Sharon v. Porter

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Justia Opinion Summary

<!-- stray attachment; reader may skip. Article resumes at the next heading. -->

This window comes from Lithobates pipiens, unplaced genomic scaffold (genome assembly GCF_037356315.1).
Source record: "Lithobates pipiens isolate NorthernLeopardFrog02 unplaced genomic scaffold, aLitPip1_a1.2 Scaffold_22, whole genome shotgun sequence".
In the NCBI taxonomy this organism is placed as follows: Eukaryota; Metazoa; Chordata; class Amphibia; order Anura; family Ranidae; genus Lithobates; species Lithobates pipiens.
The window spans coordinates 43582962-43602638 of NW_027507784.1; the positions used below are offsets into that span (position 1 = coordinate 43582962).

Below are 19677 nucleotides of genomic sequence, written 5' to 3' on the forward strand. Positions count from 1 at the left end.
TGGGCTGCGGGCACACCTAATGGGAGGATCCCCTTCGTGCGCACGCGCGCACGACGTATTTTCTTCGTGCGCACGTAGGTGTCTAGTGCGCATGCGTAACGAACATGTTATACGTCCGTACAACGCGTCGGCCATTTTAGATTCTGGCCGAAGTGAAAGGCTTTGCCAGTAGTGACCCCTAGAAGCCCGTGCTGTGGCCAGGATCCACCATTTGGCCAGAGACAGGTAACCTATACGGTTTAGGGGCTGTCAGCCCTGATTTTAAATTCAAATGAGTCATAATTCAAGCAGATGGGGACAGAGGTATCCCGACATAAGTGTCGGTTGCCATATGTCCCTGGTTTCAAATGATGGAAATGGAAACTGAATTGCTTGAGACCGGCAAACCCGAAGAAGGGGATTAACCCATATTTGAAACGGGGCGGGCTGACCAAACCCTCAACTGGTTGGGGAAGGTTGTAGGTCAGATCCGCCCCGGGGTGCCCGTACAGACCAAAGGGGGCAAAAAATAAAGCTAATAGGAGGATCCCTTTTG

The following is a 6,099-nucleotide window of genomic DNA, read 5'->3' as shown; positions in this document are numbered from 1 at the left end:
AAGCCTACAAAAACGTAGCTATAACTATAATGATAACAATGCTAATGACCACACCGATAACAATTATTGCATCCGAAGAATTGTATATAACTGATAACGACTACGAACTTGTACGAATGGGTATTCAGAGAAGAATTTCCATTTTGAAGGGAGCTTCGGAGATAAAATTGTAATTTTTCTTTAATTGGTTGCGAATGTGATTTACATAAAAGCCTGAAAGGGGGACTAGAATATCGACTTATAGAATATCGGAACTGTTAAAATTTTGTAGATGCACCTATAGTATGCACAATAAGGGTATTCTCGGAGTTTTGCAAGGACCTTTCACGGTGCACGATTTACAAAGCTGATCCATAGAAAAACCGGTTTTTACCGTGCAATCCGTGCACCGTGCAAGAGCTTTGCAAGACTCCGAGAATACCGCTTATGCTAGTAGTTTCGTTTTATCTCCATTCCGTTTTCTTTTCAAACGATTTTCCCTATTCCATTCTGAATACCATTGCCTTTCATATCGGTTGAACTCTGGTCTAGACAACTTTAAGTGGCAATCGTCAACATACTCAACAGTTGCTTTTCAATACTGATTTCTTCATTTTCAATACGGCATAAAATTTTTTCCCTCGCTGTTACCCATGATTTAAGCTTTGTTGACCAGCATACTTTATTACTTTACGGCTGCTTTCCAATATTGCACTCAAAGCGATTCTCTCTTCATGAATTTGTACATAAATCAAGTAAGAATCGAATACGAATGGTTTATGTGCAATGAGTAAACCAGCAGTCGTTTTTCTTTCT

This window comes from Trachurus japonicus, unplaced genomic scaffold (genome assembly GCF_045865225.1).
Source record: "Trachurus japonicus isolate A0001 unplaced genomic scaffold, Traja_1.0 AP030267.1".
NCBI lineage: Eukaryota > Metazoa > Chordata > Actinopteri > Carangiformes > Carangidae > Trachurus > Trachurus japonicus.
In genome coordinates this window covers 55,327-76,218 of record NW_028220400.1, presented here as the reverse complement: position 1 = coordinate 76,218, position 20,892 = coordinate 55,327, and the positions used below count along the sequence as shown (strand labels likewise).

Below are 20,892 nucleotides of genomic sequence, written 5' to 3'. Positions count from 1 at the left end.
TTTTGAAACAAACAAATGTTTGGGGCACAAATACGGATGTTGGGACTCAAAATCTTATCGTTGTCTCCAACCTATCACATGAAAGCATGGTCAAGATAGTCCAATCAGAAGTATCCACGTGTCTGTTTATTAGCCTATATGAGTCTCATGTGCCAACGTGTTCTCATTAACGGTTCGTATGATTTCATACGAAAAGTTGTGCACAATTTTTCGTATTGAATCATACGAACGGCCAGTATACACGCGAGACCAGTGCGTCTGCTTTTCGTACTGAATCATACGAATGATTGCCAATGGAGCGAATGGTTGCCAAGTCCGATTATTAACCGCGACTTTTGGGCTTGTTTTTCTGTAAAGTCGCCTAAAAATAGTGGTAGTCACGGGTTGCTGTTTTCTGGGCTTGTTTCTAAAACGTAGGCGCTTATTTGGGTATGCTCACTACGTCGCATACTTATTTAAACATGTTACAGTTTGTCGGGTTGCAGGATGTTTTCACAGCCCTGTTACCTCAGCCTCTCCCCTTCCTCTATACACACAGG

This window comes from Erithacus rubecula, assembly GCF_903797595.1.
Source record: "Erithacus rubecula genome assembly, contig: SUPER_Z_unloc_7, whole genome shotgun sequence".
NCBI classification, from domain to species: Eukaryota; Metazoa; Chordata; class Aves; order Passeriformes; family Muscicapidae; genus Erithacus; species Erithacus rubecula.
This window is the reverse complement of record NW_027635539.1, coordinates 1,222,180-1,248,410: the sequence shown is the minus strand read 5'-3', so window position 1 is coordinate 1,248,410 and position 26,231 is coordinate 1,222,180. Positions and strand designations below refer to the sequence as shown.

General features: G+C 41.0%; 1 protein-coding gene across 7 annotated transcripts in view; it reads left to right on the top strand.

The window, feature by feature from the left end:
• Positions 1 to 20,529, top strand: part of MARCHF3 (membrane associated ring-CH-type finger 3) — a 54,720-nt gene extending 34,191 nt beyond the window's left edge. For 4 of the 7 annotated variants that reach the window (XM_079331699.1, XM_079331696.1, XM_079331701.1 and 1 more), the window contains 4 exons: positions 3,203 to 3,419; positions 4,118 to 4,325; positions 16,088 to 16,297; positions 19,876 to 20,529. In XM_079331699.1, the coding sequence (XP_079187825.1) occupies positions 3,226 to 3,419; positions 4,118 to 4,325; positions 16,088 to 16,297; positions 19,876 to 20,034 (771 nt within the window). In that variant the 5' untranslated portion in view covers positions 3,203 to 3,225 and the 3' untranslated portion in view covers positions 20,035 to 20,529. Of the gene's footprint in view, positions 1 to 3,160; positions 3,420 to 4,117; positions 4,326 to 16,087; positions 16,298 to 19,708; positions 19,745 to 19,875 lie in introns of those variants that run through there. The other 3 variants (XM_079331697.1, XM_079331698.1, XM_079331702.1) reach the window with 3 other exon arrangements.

Attorney-defendant Peter Porter represented plaintiff Elise Sharon in a lawsuit resulting in a 2008 default judgment entered in favor of Sharon. In October 2015, a judgment debtor wrote to Sharon, claiming the judgment was void. In November 2015, Sharon’s new attorney correctly opined that the judgment was indeed void. In September 2016, the debtor filed a motion to vacate the judgment, which was granted the following month. In May 2017, Sharon filed a legal malpractice lawsuit against Porter. During a court trial on stipulated facts, the trial court found the judgment had been valid until it was vacated. The court also found the statute of limitations applicable to Sharon’s lawsuit had been tolled until “actual injury” first occurred in September 2016, when Sharon began incurring hourly attorney fees to oppose the judgment debtor’s motion to vacate the judgment. After review, the Court of Appeal reversed, finding the default judgment was void independent of it being vacated. "Discovery of the void judgment and whatever injury resulted therefrom occurred at least by November 2015 when the judgment debtor wrote to Sharon and her new attorney claiming the judgment was void. The statute ran one year from that date. Sharon’s 2017 lawsuit was time-barred."